Industrial robots assemble a 2012 Chevrolet Sonic at the General Motors Orion Assembly Plant in Lake Orion, Michigan. (Photo: Fabrizio Costantini / The New York Times)
Brian Palmer, a contributor to Slate, has a nice summary of the reasons behind the concentration of car companies in Michigan; basically, historical accident perpetuated by agglomeration economies.
“First, innovators like Henry Ford and Ransom Olds happened to live in Michigan,” Mr. Palmer wrote in an online article published on Feb. 29. “Second, automotive executives in early-20th-century Detroit behaved a lot like Silicon Valley executives today: They regularly switched companies and launched spinoffs and start-ups.
“This culture of cross-pollination spread innovative manufacturing and design ideas among the Detroit manufacturers.”
What he doesn’t say is that there is a close relationship between such stories and the case for the auto bailout.
Agglomeration economies exist because the whole is more than the sum of the parts — because the network of suppliers, the skills, the interchange of knowledge supported by a geographical industry concentration in turn gives firms there an advantage over firms elsewhere. I have written a bit about this sort of thing over the years.
Now, the existence of important agglomeration economies immediately implies that there are social consequences to the success or failure of an individual firm that aren’t captured by the profit and loss statement of that firm alone.
Let General Motors fail, and the resulting collapse of its suppliers will hurt other firms too, possibly driving them out of business too.
You don’t want to overuse this sort of argument; it can all too easily be used to justify any and all industrial interventions.
But it was surely a major consideration for the auto bailout — and a reason why hardline opposition to any such action was bad economics.
Equality of Opportunity? Never Mind
David Firestone, a commentator at The New York Times, recently caught Mitt Romney denying any public responsibility for helping less-fortunate Americans get an education.
In an online post published March 5, Mr. Firestone quoted Mr. Romney at a town-hall meeting in Ohio, where he gave some advice to a high school student who was concerned about the rising costs of higher education: “ ‘It would be popular for me to stand up and say I’m going to give you government money to pay for your college, but I’m not going to promise that,’ [Mr. Romney] said, to sustained applause from the crowd at a high-tech metals assembly factory here. ‘Don’t just go to one that has the highest price. Go to one that has a little lower price where you can get a good education. And hopefully you’ll find that. And don’t expect the government to forgive the debt that you take on.’ ”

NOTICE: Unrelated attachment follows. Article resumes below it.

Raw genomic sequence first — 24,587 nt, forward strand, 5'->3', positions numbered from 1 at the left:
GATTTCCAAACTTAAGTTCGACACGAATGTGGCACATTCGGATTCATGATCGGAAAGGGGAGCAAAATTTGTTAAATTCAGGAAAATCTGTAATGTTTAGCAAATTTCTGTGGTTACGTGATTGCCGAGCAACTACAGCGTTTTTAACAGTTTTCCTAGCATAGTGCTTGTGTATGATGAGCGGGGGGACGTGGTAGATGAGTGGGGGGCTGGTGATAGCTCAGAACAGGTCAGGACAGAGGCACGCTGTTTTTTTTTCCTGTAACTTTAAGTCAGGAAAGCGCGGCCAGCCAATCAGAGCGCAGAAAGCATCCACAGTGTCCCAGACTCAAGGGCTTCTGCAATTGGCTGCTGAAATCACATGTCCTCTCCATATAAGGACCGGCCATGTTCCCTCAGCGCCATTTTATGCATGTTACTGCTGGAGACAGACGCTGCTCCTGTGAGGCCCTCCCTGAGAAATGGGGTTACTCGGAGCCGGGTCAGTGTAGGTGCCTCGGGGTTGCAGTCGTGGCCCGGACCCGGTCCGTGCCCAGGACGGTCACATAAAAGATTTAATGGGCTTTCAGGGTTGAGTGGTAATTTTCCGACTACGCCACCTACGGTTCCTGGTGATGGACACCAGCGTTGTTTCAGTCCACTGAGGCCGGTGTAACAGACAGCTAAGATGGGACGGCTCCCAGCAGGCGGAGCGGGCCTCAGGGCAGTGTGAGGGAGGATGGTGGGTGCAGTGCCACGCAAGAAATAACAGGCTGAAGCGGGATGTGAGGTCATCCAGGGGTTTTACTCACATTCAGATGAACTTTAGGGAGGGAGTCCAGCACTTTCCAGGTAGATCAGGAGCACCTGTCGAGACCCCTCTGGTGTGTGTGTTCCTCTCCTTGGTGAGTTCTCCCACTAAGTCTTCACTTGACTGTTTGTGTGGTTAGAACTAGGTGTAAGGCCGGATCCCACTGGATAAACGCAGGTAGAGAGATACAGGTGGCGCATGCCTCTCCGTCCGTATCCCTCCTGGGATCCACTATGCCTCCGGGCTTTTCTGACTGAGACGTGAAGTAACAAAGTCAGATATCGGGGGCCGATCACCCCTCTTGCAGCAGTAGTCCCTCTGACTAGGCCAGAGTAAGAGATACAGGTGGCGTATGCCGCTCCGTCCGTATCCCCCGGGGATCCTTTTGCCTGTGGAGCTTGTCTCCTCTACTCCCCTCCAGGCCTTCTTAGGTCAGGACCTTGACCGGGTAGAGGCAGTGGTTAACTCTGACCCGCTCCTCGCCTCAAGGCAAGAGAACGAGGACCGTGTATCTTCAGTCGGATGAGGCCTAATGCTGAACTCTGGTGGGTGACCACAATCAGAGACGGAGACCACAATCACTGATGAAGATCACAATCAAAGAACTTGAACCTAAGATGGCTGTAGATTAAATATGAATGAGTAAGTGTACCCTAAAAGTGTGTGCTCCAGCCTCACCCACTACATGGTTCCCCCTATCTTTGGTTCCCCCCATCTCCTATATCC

Just the other day, Mr. Romney was telling us that he, not President Obama, was the true heir to Teddy Roosevelt, because he favored equality of opportunity, not equality of results. His claims about Mr. Obama
were, of course, completely false; so, it turns out, were his claims about himself.
Just a reminder of how unequal access to higher education already is: low-income students with high test scores are less likely to finish college than high-income students with low test scores, according to data from the Economic Policy Institute.
And Mr. Romney proposes making it even more unequal.
But hey, he personally made it the hard way, getting through college with no income except from selling the stocks his father gave him.
Paul Krugman joined The New York Times in 1999 as a columnist on the Op-Ed page and continues as a professor of economics and international affairs at Princeton University. He was awarded the Nobel in economic science in 2008.
Mr Krugman is the author or editor of 20 books and more than 200 papers in professional journals and edited volumes, including "The Return of Depression Economics" (2008) and "The Conscience of a Liberal" (2007). Copyright 2011 The New York Times.